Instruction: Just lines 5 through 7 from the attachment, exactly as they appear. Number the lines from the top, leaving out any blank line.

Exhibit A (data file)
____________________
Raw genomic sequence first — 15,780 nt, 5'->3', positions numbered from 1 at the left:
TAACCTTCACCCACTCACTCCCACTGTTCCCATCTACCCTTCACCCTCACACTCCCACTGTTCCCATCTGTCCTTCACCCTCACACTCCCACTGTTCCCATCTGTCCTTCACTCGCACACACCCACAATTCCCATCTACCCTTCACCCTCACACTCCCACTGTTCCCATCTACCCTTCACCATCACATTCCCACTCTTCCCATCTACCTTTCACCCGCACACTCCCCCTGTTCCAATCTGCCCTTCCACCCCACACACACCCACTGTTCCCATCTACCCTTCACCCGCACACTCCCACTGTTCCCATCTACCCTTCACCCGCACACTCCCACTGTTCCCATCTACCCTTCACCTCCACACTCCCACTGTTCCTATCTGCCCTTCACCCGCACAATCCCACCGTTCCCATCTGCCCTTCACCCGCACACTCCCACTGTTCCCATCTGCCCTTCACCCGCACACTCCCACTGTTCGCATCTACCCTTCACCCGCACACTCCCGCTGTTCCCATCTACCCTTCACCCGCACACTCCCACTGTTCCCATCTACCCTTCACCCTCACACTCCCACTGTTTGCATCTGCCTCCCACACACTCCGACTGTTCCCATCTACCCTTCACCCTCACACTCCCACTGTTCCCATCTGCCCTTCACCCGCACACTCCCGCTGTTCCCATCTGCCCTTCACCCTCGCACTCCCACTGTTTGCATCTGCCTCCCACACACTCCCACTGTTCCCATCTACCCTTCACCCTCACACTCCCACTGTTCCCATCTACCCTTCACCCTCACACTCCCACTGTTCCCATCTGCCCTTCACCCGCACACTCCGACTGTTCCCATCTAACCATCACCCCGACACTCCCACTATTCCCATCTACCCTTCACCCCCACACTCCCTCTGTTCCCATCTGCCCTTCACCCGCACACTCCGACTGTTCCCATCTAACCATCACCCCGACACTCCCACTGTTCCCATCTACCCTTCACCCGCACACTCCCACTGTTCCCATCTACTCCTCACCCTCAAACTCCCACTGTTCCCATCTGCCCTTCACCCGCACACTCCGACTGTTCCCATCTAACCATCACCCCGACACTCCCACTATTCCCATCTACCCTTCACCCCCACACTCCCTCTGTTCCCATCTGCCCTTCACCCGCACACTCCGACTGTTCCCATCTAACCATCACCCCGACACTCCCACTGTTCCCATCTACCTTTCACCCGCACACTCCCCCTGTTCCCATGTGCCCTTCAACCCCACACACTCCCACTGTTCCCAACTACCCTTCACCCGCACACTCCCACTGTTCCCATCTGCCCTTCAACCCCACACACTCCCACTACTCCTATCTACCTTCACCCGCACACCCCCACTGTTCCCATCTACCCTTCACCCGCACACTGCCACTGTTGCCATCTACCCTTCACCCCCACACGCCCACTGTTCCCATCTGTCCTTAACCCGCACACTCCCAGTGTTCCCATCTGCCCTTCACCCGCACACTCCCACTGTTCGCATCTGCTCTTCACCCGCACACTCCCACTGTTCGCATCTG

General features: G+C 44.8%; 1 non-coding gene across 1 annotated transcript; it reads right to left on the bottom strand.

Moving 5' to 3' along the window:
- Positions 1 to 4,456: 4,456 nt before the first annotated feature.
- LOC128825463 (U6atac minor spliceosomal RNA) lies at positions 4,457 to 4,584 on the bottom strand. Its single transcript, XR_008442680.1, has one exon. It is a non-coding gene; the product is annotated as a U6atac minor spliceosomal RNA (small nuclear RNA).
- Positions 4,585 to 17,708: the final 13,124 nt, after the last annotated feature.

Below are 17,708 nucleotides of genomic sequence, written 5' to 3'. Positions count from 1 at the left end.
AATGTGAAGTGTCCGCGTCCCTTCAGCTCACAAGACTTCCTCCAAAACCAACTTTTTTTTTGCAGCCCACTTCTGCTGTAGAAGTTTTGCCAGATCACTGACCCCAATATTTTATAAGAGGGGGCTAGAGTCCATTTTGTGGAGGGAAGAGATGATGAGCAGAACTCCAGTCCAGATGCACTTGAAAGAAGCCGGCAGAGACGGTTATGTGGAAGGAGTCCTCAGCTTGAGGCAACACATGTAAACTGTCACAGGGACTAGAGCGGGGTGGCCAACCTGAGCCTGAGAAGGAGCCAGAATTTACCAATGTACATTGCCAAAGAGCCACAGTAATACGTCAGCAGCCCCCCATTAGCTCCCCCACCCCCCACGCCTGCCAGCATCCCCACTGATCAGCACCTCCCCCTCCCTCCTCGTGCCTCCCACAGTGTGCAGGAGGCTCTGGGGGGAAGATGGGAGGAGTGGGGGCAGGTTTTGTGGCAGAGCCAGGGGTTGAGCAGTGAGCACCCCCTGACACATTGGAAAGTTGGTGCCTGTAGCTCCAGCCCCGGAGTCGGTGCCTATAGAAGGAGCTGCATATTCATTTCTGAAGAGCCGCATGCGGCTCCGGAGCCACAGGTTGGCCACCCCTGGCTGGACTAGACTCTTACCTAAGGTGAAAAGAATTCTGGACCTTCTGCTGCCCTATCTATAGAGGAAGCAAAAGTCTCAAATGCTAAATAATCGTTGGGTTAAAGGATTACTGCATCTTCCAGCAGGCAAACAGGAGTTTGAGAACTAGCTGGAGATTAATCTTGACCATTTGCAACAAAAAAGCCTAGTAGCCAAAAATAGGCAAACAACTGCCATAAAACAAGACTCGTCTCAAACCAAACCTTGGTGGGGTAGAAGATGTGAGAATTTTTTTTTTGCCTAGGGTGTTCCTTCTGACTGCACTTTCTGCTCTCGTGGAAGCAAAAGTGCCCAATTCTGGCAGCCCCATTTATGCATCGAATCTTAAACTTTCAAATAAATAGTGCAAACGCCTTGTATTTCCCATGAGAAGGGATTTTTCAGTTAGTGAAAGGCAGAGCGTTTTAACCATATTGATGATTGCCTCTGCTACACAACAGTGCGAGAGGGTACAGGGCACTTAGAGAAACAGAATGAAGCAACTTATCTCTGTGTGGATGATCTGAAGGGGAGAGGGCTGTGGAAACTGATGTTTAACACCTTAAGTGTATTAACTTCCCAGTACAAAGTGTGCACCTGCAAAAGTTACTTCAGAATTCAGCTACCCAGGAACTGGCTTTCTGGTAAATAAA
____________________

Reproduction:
- Positions 1 to 4,456: 4,456 nt before the first annotated feature.
- LOC128825463 (U6atac minor spliceosomal RNA) lies at positions 4,457 to 4,584 on the bottom strand. Its single transcript, XR_008442680.1, has one exon. It is a non-coding gene; the product is annotated as a U6atac minor spliceosomal RNA (small nuclear RNA).
- Positions 4,585 to 17,708: the final 13,124 nt, after the last annotated feature.